In another documentary, Sag mir Mnemosyne (Tell Me Mnemosyne), filmmaker Lisa Sperling goes in search of her great uncle who was a cameraman and who she never personally met. She compares the places in his films with the images she's filmed of them today: on the screen, a montage is created of the old black and white 4:3 film material and today's 16:9 colour material. The director interviewed friends of her great uncle and out of this composed a text which, as in an essay film, is spoken over the images and lets the man emerge before the audience's inner eye.
This year I've often come across films which remove themselves from the 'documentary as a feature film' model. Sprache:Sex (Sex:Speak) by Saskia Walker and Ralf Hechelmann is an example. The film shows interview situations in which different people, including a child, speak about sex. Some longer, some shorter sections which, in the end, form a big story about intimacy.
Since we're speaking about places which are mostly very restricted, very concentrated, the impression arises that the stories being told are also very much focused on very close, familial set-ups. Or am I wrong?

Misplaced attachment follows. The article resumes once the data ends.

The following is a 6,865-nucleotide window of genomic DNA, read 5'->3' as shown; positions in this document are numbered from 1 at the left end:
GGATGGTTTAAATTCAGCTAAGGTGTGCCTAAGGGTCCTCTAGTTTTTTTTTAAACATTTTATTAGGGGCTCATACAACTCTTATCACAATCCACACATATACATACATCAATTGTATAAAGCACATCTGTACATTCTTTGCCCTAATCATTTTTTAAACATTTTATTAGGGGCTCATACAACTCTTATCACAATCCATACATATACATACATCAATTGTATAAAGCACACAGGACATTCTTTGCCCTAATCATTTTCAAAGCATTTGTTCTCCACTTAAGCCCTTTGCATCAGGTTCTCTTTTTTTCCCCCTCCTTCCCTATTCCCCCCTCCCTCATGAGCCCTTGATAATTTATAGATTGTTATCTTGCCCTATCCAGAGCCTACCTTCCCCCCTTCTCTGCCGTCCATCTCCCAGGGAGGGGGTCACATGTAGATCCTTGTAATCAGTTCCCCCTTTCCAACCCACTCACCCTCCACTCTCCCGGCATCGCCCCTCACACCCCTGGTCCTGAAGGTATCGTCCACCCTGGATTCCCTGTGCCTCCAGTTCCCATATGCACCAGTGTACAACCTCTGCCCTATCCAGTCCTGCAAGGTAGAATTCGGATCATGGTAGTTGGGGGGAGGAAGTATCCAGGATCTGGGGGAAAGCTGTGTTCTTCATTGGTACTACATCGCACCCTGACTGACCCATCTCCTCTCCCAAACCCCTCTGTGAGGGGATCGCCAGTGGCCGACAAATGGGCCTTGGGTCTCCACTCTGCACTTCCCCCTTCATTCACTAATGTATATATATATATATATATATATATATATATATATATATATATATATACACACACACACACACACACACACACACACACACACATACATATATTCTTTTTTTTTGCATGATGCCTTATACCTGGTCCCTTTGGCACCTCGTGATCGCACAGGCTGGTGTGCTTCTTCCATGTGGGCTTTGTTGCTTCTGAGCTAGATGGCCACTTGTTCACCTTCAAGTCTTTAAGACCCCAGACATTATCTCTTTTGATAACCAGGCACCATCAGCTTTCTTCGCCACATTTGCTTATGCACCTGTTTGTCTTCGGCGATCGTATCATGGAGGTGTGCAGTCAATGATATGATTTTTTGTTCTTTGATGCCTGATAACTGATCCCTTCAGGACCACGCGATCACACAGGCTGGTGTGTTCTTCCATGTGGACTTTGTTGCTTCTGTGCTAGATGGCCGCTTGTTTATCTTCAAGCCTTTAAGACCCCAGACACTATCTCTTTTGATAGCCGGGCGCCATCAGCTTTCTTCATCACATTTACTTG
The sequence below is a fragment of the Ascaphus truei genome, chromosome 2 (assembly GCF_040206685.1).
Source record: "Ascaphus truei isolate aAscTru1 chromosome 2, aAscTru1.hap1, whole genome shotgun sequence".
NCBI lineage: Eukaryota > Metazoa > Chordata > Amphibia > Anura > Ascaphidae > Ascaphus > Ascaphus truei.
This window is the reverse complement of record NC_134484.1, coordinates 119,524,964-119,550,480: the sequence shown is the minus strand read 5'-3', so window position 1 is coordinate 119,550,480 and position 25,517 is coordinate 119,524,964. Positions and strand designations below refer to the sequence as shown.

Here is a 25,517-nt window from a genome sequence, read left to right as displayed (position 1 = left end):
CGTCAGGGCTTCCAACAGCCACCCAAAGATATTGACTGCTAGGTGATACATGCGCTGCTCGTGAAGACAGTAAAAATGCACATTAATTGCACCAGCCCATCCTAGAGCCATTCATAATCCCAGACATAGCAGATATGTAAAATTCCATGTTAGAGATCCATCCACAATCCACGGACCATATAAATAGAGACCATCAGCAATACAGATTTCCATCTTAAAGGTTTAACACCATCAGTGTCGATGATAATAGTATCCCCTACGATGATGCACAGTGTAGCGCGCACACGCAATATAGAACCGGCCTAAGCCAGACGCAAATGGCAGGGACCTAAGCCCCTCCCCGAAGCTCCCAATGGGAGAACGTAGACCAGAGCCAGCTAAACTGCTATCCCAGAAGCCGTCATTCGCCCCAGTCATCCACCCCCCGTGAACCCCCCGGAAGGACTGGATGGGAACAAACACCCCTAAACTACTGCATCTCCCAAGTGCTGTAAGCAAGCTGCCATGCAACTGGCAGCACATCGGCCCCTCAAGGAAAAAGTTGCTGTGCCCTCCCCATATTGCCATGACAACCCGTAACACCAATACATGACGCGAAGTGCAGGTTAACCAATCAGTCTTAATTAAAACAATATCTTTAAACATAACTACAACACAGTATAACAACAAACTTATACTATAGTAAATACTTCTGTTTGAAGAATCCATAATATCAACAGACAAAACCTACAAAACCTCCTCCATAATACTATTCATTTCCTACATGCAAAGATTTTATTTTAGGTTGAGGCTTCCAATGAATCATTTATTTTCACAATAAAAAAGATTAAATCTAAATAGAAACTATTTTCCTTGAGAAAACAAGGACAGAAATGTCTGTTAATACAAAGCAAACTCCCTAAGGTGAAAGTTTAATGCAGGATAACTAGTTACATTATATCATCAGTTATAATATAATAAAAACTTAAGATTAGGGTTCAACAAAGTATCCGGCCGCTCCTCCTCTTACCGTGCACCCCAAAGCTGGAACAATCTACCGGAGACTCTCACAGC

No, that's absolutely right. As long as I've been with Perspektive Deutsches Kino, many of the stories have been about familial set-ups. The political film with big, state of the nation aspirations can only rarely be found in the next-generation section, at least where feature films are concerned. In documentary it's more likely, but there the crucial question remains: does the film have the character of a reportage or has it actually found a cinematic language. And this year the films are again strongly focussed on the familial context – whether that's the relationship between couples or siblings or a substitute family, as in the feature film Elixir. In Elixir a group of artists live and work together in a former factory. They give each other mutual support, help each other out, dream and also argue – all like in a real family. At the same time this film also shows how these conflicts do not remain private and also exist in an artistic-political context. All the characters are based on real people: artists from the surrealist movement who meet once again in contemporary Berlin.